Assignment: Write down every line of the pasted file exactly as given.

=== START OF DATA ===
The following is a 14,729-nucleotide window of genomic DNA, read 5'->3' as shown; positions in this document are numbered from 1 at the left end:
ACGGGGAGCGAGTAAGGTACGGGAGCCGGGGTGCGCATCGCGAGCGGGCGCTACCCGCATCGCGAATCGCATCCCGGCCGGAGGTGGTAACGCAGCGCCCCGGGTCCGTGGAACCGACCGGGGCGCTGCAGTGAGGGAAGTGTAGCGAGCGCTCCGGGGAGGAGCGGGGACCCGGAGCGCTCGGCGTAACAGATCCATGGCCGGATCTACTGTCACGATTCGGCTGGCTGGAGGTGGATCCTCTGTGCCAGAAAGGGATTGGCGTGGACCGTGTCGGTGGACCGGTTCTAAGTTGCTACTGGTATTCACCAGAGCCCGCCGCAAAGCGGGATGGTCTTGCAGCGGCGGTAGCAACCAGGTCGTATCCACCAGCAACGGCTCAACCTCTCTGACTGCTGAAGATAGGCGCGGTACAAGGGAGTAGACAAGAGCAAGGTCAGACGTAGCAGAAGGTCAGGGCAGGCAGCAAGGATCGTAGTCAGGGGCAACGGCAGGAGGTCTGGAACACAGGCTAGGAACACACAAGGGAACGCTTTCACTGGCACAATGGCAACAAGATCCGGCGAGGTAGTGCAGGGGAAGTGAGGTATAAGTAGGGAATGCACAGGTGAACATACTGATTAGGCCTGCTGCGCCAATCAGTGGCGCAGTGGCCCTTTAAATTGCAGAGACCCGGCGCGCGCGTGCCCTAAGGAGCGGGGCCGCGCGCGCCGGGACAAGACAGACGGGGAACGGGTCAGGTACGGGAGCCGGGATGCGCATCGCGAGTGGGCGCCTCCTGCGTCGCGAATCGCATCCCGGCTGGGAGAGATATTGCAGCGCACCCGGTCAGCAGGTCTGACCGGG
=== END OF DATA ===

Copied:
The following is a 14,729-nucleotide window of genomic DNA, read 5'->3' as shown; positions in this document are numbered from 1 at the left end:
ACGGGGAGCGAGTAAGGTACGGGAGCCGGGGTGCGCATCGCGAGCGGGCGCTACCCGCATCGCGAATCGCATCCCGGCCGGAGGTGGTAACGCAGCGCCCCGGGTCCGTGGAACCGACCGGGGCGCTGCAGTGAGGGAAGTGTAGCGAGCGCTCCGGGGAGGAGCGGGGACCCGGAGCGCTCGGCGTAACAGATCCATGGCCGGATCTACTGTCACGATTCGGCTGGCTGGAGGTGGATCCTCTGTGCCAGAAAGGGATTGGCGTGGACCGTGTCGGTGGACCGGTTCTAAGTTGCTACTGGTATTCACCAGAGCCCGCCGCAAAGCGGGATGGTCTTGCAGCGGCGGTAGCAACCAGGTCGTATCCACCAGCAACGGCTCAACCTCTCTGACTGCTGAAGATAGGCGCGGTACAAGGGAGTAGACAAGAGCAAGGTCAGACGTAGCAGAAGGTCAGGGCAGGCAGCAAGGATCGTAGTCAGGGGCAACGGCAGGAGGTCTGGAACACAGGCTAGGAACACACAAGGGAACGCTTTCACTGGCACAATGGCAACAAGATCCGGCGAGGTAGTGCAGGGGAAGTGAGGTATAAGTAGGGAATGCACAGGTGAACATACTGATTAGGCCTGCTGCGCCAATCAGTGGCGCAGTGGCCCTTTAAATTGCAGAGACCCGGCGCGCGCGTGCCCTAAGGAGCGGGGCCGCGCGCGCCGGGACAAGACAGACGGGGAACGGGTCAGGTACGGGAGCCGGGATGCGCATCGCGAGTGGGCGCCTCCTGCGTCGCGAATCGCATCCCGGCTGGGAGAGATATTGCAGCGCACCCGGTCAGCAGGTCTGACCGGG